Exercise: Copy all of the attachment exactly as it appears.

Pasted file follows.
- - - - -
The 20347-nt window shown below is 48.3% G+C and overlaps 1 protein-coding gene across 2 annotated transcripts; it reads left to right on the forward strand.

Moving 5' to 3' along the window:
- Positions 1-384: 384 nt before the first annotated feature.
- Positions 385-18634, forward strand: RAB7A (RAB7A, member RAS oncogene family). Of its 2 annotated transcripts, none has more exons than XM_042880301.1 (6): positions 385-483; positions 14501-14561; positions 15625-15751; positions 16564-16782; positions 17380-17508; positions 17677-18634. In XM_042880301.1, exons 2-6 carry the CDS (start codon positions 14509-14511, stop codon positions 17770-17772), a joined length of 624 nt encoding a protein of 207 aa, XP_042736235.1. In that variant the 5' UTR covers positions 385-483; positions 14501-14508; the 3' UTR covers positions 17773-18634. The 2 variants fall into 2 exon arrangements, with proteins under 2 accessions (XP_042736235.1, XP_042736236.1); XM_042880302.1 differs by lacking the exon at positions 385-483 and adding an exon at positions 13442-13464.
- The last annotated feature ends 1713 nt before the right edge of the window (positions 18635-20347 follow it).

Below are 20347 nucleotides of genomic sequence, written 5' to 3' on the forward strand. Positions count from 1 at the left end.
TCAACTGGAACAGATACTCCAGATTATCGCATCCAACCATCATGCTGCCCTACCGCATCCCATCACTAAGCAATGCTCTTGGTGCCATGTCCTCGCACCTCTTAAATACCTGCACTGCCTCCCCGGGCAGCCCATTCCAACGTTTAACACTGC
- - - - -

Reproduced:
The 20347-nt window shown below is 48.3% G+C and overlaps 1 protein-coding gene across 2 annotated transcripts; it reads left to right on the forward strand.

Moving 5' to 3' along the window:
- Positions 1-384: 384 nt before the first annotated feature.
- Positions 385-18634, forward strand: RAB7A (RAB7A, member RAS oncogene family). Of its 2 annotated transcripts, none has more exons than XM_042880301.1 (6): positions 385-483; positions 14501-14561; positions 15625-15751; positions 16564-16782; positions 17380-17508; positions 17677-18634. In XM_042880301.1, exons 2-6 carry the CDS (start codon positions 14509-14511, stop codon positions 17770-17772), a joined length of 624 nt encoding a protein of 207 aa, XP_042736235.1. In that variant the 5' UTR covers positions 385-483; positions 14501-14508; the 3' UTR covers positions 17773-18634. The 2 variants fall into 2 exon arrangements, with proteins under 2 accessions (XP_042736235.1, XP_042736236.1); XM_042880302.1 differs by lacking the exon at positions 385-483 and adding an exon at positions 13442-13464.
- The last annotated feature ends 1713 nt before the right edge of the window (positions 18635-20347 follow it).

Below are 20347 nucleotides of genomic sequence, written 5' to 3' on the forward strand. Positions count from 1 at the left end.
TCAACTGGAACAGATACTCCAGATTATCGCATCCAACCATCATGCTGCCCTACCGCATCCCATCACTAAGCAATGCTCTTGGTGCCATGTCCTCGCACCTCTTAAATACCTGCACTGCCTCCCCGGGCAGCCCATTCCAACGTTTAACACTGC